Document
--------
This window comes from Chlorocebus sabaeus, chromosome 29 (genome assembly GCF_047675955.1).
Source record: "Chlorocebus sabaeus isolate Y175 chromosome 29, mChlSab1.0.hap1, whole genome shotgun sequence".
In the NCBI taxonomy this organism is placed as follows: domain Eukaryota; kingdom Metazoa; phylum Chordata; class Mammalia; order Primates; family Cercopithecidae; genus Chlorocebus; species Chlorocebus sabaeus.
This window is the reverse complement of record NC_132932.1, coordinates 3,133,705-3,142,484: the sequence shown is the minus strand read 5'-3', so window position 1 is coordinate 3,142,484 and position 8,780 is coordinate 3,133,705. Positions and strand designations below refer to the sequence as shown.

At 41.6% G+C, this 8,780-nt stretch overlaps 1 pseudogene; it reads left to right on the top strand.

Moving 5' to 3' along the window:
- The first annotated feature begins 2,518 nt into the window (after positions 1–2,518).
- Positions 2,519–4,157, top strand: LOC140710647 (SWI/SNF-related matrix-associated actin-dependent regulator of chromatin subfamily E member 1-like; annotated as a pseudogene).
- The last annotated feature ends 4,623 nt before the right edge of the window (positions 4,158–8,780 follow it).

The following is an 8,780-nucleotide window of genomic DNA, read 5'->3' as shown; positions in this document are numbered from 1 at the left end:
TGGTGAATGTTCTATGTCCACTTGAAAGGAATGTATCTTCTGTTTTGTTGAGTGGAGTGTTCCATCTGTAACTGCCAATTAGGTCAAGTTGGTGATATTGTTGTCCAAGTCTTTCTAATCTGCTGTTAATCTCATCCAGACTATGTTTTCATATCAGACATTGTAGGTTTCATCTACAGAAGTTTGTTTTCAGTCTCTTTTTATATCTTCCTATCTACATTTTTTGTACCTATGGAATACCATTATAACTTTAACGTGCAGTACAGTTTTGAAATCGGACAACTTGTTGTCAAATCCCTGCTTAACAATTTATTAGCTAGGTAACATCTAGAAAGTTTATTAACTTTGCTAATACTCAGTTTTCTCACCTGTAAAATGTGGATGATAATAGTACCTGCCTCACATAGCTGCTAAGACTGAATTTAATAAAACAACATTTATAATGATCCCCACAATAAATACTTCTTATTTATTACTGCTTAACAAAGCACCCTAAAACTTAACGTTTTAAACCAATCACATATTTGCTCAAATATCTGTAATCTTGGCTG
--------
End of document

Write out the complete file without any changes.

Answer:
This window comes from Chlorocebus sabaeus, chromosome 29 (genome assembly GCF_047675955.1).
Source record: "Chlorocebus sabaeus isolate Y175 chromosome 29, mChlSab1.0.hap1, whole genome shotgun sequence".
In the NCBI taxonomy this organism is placed as follows: domain Eukaryota; kingdom Metazoa; phylum Chordata; class Mammalia; order Primates; family Cercopithecidae; genus Chlorocebus; species Chlorocebus sabaeus.
This window is the reverse complement of record NC_132932.1, coordinates 3,133,705-3,142,484: the sequence shown is the minus strand read 5'-3', so window position 1 is coordinate 3,142,484 and position 8,780 is coordinate 3,133,705. Positions and strand designations below refer to the sequence as shown.

At 41.6% G+C, this 8,780-nt stretch overlaps 1 pseudogene; it reads left to right on the top strand.

Moving 5' to 3' along the window:
- The first annotated feature begins 2,518 nt into the window (after positions 1–2,518).
- Positions 2,519–4,157, top strand: LOC140710647 (SWI/SNF-related matrix-associated actin-dependent regulator of chromatin subfamily E member 1-like; annotated as a pseudogene).
- The last annotated feature ends 4,623 nt before the right edge of the window (positions 4,158–8,780 follow it).

The following is an 8,780-nucleotide window of genomic DNA, read 5'->3' as shown; positions in this document are numbered from 1 at the left end:
TGGTGAATGTTCTATGTCCACTTGAAAGGAATGTATCTTCTGTTTTGTTGAGTGGAGTGTTCCATCTGTAACTGCCAATTAGGTCAAGTTGGTGATATTGTTGTCCAAGTCTTTCTAATCTGCTGTTAATCTCATCCAGACTATGTTTTCATATCAGACATTGTAGGTTTCATCTACAGAAGTTTGTTTTCAGTCTCTTTTTATATCTTCCTATCTACATTTTTTGTACCTATGGAATACCATTATAACTTTAACGTGCAGTACAGTTTTGAAATCGGACAACTTGTTGTCAAATCCCTGCTTAACAATTTATTAGCTAGGTAACATCTAGAAAGTTTATTAACTTTGCTAATACTCAGTTTTCTCACCTGTAAAATGTGGATGATAATAGTACCTGCCTCACATAGCTGCTAAGACTGAATTTAATAAAACAACATTTATAATGATCCCCACAATAAATACTTCTTATTTATTACTGCTTAACAAAGCACCCTAAAACTTAACGTTTTAAACCAATCACATATTTGCTCAAATATCTGTAATCTTGGCTG